After a particularly long day caught Frenchie and his Air Calvary family on still on the ground after nightfall, an enemy action started with incoming machine–gun fire but ended with a blinding flash in the darkened jungle. After the flash, an earth-shattering concussion shock wave rattled the world, and then for Frenchie, a searing hot, burning sensation assaulted his face, and particularly, the bridge of his nose.
A few seconds after the flash and the concussion shock wave, Frenchie was worried and yelling for help. “I can’t see!” he was yelling. “I can’t see!”
Within seconds, his friends were looking him over. “Don’t worry, Frenchie,” one of the guys responded. “You can’t see because your glasses are broken.”
Unbeknownst to Frenchie, the nearby explosion had sent bits of red-hot shrapnel into his face and one piece had broken his heavy Army-issue glasses at the bridge of his nose. His broken glasses were hanging by the strap around his neck, but the eyewear had saved his life because the metal that had broken his glasses would surely have gone into his head right between his eyes. There was no blood from the metal that penetrated the skin at the bridge of his nose because the shrapnel was so hot it cauterized the wound. After a new pair of glasses, Frenchie was back in the Air Calvary saddle and off to another mission he could never forget.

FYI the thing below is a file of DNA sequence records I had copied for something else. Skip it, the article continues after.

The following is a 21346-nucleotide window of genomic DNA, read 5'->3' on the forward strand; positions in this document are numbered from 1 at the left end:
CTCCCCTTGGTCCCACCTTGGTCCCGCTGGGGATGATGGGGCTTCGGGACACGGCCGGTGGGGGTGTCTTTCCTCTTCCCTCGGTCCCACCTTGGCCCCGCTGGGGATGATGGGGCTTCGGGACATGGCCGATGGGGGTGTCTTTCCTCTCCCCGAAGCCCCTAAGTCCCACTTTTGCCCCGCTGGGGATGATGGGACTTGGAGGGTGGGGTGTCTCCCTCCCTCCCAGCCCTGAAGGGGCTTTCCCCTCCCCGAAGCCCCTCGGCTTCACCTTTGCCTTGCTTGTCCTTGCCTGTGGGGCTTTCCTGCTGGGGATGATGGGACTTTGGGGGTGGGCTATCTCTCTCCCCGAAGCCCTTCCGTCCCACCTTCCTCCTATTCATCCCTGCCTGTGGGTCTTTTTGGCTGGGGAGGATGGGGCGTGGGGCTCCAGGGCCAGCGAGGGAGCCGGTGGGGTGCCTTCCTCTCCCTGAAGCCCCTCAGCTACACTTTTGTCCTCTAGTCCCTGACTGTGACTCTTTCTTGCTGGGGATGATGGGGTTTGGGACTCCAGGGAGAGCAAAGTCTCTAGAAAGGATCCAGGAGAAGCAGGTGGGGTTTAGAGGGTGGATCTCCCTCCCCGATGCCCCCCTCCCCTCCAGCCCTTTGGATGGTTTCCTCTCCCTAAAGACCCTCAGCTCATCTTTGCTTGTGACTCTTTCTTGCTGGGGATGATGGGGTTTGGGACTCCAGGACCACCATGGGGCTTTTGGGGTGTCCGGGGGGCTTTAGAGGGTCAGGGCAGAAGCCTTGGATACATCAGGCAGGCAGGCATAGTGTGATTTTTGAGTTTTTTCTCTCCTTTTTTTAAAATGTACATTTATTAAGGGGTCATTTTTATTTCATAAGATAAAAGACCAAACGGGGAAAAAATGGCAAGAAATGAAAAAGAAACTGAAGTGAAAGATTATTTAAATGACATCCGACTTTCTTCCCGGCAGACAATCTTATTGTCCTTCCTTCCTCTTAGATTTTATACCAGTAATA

One of the main missions for the Air Calvary was to rescue downed American aircraft. This was the most important mission. More important than seeking out the enemy to maintain contact and more important than any search and destroy mission. The retrieval of downed Americans was number one on the Air Calvary agenda.
For a lot of the Air Calvary infantry, it seemed like the enemy action would slow down when there were days of pouring rain, but when the sun came out and the jungle began to steam the thumbs down missions and the action really picked up.
When the call came for a downed aircraft, no one—not even the pilots—knew where to go, but everyone got started anyway. There was a specific signal for a downed bird, and everyone instantly piled onboard the choppers and climbed to 3000 feet. Then the rescue group circled the camp until the crash coordinates were transmitted, and the little LOACH’s, the Cobra Gunship and finally the Heavy Lift Ships headed out for better or worse.
For this unforgettable mission, there was not only a thumbs down before arriving at the burning crash site, but there was also info from the helicopter crew chief when he shouted over the thunder of the air-beating props and the roar of the turbine.